By Nicholas Hamisevicz
Reports indicate South Korea’s National Intelligence Service (NIS) believes that Jang Song Taek, Kim Jong-un’s uncle, has been removed from all of his leadership posts in North Korea. If true, this would possibly be the biggest power move under Kim Jong-un’s new leadership. Jang Song Taek, husband to Kim Jong-il’s sister, Kim Kyung Hui, has power, experience, and the family connections to be an important part of the North Korean leadership elite for many years and was seen to be a key person under Kim Jong-un. It is difficult to immediately confirm if the NIS is correct and to know why Jang Song Taek is out. The potential ramifications of the reported move could be an important sign on the stability or instability of the new Kim Jong-un regime in North Korea.
First, it will be hard to independently confirm if South Korea’s NIS assessment about Jang Song Taek being removed is correct. The NIS has been off before with predictions. Moreover, North Korean leaders have often not been mentioned in North Korean state media reports for extended periods of time only to reappear at a later date. Jang Song Taek is one individual that will be even more difficult to verify if he is out because he was previously purged and was able to return. Plus, he is thought to be running and interacting with the day-to-day operations in North Korea, a job that might keep him from traveling or appearing with Kim Jong-un as much as other leaders.
It will also be hard to verify Jang’s status because North Korea sometimes announces position changes for some of its top leaders and sometimes changes go unmentioned. The removal of Ri Yong Ho is an example of an announced change. Furthermore, under Kim Jong-un, top generals have been demoted and then later reinstated to their former position. No North Korean media reports have said anything about Jang Song Taek yet, and because of his stature and personal relationship to the Kim family, he might not be mentioned at all. Confirmation of Jang Song Taek’s removal might have to come from an announcement of another North Korean leader being named to a position that was once held by Jang. Besides his high ranking political positions, one job to watch is if a new person is named as Chairman of the State Physical Culture and Sports Commission. Kim Jong-un has emphasized the importance of sports, and many of the top senior leadership in North Korea are also members of this group.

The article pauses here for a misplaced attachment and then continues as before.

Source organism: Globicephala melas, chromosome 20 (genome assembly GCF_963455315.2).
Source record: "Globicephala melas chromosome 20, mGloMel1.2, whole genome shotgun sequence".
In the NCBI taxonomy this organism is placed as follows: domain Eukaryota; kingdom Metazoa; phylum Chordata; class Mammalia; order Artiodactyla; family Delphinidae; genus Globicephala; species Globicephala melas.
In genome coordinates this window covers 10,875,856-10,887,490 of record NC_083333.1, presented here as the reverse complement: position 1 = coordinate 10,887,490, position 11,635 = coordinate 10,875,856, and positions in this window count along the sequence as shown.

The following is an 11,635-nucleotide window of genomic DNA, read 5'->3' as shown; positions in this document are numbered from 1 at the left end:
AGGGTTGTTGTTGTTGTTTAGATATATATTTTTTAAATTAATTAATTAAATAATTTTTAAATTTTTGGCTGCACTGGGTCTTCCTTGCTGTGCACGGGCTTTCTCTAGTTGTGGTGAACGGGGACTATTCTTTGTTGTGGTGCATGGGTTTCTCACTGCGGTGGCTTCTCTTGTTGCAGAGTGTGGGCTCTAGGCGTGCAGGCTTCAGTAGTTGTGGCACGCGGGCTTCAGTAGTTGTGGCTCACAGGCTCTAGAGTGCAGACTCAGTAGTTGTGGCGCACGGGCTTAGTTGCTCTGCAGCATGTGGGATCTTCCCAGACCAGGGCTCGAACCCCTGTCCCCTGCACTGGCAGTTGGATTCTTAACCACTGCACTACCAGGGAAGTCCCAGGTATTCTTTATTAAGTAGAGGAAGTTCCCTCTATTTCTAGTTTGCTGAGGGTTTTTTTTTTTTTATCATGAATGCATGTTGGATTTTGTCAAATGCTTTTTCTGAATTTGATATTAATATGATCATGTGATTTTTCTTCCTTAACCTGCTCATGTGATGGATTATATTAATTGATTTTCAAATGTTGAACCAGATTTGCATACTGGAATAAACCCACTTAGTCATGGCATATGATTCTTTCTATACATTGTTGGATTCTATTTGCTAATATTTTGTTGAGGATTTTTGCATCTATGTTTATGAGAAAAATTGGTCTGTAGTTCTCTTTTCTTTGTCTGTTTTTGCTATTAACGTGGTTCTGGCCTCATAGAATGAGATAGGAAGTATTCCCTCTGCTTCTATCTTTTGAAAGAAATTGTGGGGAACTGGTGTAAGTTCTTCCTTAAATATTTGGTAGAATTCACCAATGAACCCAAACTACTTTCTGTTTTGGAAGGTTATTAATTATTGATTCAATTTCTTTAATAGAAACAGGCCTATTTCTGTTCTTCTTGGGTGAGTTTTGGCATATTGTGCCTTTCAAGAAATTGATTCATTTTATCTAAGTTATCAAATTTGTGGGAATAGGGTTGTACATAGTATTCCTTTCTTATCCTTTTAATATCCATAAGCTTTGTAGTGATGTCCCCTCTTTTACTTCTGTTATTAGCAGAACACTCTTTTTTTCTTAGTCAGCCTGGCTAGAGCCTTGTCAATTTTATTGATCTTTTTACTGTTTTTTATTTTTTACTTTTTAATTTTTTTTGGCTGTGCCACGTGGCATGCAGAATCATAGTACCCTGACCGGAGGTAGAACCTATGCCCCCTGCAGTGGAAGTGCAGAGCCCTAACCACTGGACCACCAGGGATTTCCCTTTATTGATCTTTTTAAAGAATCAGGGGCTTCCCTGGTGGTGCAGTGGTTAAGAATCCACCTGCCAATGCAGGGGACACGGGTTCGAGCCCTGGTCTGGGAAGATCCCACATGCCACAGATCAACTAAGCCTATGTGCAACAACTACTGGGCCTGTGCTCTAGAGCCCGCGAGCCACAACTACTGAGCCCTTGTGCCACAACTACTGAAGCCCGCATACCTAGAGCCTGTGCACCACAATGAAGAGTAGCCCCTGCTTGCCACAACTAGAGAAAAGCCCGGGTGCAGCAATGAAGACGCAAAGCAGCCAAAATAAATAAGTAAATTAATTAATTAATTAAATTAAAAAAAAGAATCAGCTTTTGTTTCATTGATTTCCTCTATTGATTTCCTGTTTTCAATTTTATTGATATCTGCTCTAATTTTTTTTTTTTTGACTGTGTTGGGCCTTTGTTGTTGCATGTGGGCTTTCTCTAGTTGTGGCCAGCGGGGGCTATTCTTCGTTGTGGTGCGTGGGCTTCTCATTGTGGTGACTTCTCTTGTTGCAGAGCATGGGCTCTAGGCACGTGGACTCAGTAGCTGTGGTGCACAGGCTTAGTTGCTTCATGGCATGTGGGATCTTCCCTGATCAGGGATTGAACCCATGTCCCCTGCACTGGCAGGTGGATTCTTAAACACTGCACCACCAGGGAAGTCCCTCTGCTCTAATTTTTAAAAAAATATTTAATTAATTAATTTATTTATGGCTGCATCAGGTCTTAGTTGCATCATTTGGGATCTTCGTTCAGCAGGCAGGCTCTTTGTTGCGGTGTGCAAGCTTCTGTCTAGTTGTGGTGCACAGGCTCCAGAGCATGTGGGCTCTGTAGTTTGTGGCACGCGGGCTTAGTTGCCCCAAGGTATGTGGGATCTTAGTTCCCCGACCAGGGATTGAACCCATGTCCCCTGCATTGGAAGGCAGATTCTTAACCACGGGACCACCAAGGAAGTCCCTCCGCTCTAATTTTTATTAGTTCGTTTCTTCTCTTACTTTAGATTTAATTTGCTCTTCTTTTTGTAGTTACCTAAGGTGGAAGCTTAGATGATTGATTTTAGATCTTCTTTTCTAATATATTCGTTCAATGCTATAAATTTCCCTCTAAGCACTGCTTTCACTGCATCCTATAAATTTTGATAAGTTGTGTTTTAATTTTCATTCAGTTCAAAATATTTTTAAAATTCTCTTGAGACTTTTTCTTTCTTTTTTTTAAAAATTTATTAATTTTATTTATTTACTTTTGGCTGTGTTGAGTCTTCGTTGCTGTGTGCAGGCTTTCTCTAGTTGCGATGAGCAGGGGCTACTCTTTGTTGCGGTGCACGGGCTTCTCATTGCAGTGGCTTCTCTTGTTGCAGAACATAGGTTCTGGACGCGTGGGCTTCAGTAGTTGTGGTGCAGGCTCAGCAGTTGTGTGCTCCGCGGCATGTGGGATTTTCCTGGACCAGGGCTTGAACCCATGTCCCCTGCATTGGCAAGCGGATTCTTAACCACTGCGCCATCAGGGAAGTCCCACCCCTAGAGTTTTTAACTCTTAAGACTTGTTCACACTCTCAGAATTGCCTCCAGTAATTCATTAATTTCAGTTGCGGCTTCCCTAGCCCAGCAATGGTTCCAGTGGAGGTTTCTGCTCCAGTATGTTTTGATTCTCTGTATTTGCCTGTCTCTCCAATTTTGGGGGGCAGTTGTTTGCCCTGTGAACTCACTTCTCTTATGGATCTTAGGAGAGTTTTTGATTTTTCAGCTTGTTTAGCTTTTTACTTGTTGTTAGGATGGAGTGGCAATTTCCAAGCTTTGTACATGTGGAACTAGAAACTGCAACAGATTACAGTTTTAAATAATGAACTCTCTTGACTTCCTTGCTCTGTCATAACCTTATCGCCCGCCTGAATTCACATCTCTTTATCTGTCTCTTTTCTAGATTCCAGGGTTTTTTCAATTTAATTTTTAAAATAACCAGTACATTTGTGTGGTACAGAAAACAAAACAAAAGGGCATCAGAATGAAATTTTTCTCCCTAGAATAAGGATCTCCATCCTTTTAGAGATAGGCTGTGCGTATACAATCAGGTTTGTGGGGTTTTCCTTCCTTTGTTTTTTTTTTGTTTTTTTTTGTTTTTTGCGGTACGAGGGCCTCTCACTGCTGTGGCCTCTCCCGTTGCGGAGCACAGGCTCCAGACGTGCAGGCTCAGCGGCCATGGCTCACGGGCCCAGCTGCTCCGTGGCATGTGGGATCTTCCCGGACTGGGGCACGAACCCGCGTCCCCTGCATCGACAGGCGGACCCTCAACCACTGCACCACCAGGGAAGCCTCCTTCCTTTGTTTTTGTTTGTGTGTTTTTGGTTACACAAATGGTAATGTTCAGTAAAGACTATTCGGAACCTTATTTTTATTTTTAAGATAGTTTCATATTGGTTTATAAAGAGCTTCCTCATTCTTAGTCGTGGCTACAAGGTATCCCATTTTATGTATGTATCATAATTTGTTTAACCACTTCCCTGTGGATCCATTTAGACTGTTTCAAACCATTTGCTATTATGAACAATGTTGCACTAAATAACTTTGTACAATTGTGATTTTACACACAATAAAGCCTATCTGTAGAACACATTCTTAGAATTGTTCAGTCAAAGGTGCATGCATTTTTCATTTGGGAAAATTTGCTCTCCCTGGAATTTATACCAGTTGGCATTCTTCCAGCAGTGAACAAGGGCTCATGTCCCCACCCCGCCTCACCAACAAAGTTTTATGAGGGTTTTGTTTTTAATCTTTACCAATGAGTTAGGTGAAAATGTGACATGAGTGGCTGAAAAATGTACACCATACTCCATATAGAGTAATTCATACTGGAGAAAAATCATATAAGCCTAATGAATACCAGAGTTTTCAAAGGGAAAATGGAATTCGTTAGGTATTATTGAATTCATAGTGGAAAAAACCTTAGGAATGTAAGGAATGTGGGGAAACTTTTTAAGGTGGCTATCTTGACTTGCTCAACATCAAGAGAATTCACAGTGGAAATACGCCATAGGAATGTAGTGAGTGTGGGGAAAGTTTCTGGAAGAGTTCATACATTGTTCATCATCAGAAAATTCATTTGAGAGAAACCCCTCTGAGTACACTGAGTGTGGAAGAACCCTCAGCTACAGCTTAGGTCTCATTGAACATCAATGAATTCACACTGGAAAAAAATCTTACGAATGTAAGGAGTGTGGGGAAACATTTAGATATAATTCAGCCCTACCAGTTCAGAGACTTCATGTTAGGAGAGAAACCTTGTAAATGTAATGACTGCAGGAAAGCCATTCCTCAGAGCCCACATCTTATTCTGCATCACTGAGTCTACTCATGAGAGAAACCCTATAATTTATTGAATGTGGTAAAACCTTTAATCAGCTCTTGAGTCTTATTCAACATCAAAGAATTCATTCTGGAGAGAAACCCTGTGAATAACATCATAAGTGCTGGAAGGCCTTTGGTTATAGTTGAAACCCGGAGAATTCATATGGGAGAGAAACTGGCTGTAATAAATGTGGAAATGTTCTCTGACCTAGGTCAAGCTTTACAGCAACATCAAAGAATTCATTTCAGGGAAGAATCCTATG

It is uncertain why Jang Song Taek has been reportedly removed from his posts at this time. Reports of his dismissal have also included stories of two of Jang’s confidants being executed for “corruption and activities that countered the stance of the ruling Worker’s Party of Korea.” Jang was likely purged under Kim Jong-il because of his powerful connections and supporters; thus, it is possible Kim Jong-un felt that same pressure and competition from his uncle. There are also suggestions that despite being married to Kim Jong-il’s sister, the marriage connections to Kim Kyung Hui were no longer strong. It has also been suggested that Jang Song Taek really relies on his wife’s connections and abilities in order to remain in power. Kim Kyung Hui has also been rumored to have serious health problems, and so if Kim Kyung Hui is close to being out because of illness or death, then it is possible that Jang’s influence was greatly reduced, and thus he was able to be purged.
There are other ideas that Jang Song Taek and Choe Ryong Hae are rivals over influencing Kim Jong-un. Choe Ryong Hae is Director of the Korean People’s Army General Political Bureau and has good family connections and heritage with the Kim family. There is also some thought that Choe Ryong Hae has closer ties to Kim Kyung Hui rather than Jang, and that his reports to Kim Jong-un don’t have to be cleared by Jang Song Taek. Choe Ryong Hae is seen as a close advisor to Kim Jong-un and his influence may have won out over Jang Song Taek.
A last theory that would suggest a reason for Jang’s removal is that he was in a faction that fell out of favor. Ken Gause talks about the theory of factions, which suggests Jang Song Taek was part of the moderate faction that pushed for the economic reform aspect of the byungjin line policy of pursuing both economics and nuclear weapons. Gause notes that this theory suggests the moderate group had influence early on in Kim Jong-un’s tenure, but it has lost out to the hard line faction wanting improved development of North Korea’s missile and nuclear systems.
The impact of the reported removal of Jang Song Taek could be vital for the future of North Korea. Does the removal of a key leader with power, experience, economic knowledge, and family connections suggest that there is trouble within the North Korean leadership? Or does it indicate that Kim Jong-un feels secure enough to get rid of his powerful uncle and can rule the way he really desires? Missteps, mistakes, and missed opportunities by North Korea could be even more dangerous for the future of the regime and for security in the region. This is one report that needs to be watched very closely in order for the U.S. and South Korea respond to a North Korea with or without a powerful figure like Jang Song Taek.
Nicholas Hamisevicz is the Director of Research & Academic Affairs at KEI. The views expressed here are the author’s alone.
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